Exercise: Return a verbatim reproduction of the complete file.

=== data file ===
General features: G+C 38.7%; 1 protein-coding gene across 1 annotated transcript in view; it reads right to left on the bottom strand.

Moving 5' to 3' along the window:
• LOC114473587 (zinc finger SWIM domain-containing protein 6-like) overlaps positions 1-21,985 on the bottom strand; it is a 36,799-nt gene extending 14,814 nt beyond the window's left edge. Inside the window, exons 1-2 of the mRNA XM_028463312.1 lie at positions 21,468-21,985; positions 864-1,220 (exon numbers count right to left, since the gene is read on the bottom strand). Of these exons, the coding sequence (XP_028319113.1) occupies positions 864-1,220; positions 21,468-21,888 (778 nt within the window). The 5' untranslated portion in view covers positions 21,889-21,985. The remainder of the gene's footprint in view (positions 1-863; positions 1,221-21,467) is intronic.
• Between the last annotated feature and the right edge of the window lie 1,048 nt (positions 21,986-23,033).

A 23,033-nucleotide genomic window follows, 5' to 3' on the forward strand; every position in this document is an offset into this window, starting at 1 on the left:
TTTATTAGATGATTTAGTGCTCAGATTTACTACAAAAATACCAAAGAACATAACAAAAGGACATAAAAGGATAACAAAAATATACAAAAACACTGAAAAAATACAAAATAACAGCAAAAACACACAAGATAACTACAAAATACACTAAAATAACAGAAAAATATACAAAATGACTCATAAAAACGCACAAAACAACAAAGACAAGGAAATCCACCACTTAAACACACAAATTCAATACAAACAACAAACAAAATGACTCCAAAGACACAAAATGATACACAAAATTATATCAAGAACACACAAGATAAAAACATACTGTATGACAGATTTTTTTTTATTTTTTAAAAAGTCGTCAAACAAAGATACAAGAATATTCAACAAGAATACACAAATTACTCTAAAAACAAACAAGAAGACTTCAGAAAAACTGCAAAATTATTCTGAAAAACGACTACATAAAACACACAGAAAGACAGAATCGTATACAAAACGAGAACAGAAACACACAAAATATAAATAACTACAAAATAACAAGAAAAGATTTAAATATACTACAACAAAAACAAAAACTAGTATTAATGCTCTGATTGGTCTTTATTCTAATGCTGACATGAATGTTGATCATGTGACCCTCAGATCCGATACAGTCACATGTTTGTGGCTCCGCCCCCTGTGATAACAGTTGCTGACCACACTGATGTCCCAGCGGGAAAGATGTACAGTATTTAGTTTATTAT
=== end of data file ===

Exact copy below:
General features: G+C 38.7%; 1 protein-coding gene across 1 annotated transcript in view; it reads right to left on the bottom strand.

Moving 5' to 3' along the window:
• LOC114473587 (zinc finger SWIM domain-containing protein 6-like) overlaps positions 1-21,985 on the bottom strand; it is a 36,799-nt gene extending 14,814 nt beyond the window's left edge. Inside the window, exons 1-2 of the mRNA XM_028463312.1 lie at positions 21,468-21,985; positions 864-1,220 (exon numbers count right to left, since the gene is read on the bottom strand). Of these exons, the coding sequence (XP_028319113.1) occupies positions 864-1,220; positions 21,468-21,888 (778 nt within the window). The 5' untranslated portion in view covers positions 21,889-21,985. The remainder of the gene's footprint in view (positions 1-863; positions 1,221-21,467) is intronic.
• Between the last annotated feature and the right edge of the window lie 1,048 nt (positions 21,986-23,033).

A 23,033-nucleotide genomic window follows, 5' to 3' on the forward strand; every position in this document is an offset into this window, starting at 1 on the left:
TTTATTAGATGATTTAGTGCTCAGATTTACTACAAAAATACCAAAGAACATAACAAAAGGACATAAAAGGATAACAAAAATATACAAAAACACTGAAAAAATACAAAATAACAGCAAAAACACACAAGATAACTACAAAATACACTAAAATAACAGAAAAATATACAAAATGACTCATAAAAACGCACAAAACAACAAAGACAAGGAAATCCACCACTTAAACACACAAATTCAATACAAACAACAAACAAAATGACTCCAAAGACACAAAATGATACACAAAATTATATCAAGAACACACAAGATAAAAACATACTGTATGACAGATTTTTTTTTATTTTTTAAAAAGTCGTCAAACAAAGATACAAGAATATTCAACAAGAATACACAAATTACTCTAAAAACAAACAAGAAGACTTCAGAAAAACTGCAAAATTATTCTGAAAAACGACTACATAAAACACACAGAAAGACAGAATCGTATACAAAACGAGAACAGAAACACACAAAATATAAATAACTACAAAATAACAAGAAAAGATTTAAATATACTACAACAAAAACAAAAACTAGTATTAATGCTCTGATTGGTCTTTATTCTAATGCTGACATGAATGTTGATCATGTGACCCTCAGATCCGATACAGTCACATGTTTGTGGCTCCGCCCCCTGTGATAACAGTTGCTGACCACACTGATGTCCCAGCGGGAAAGATGTACAGTATTTAGTTTATTAT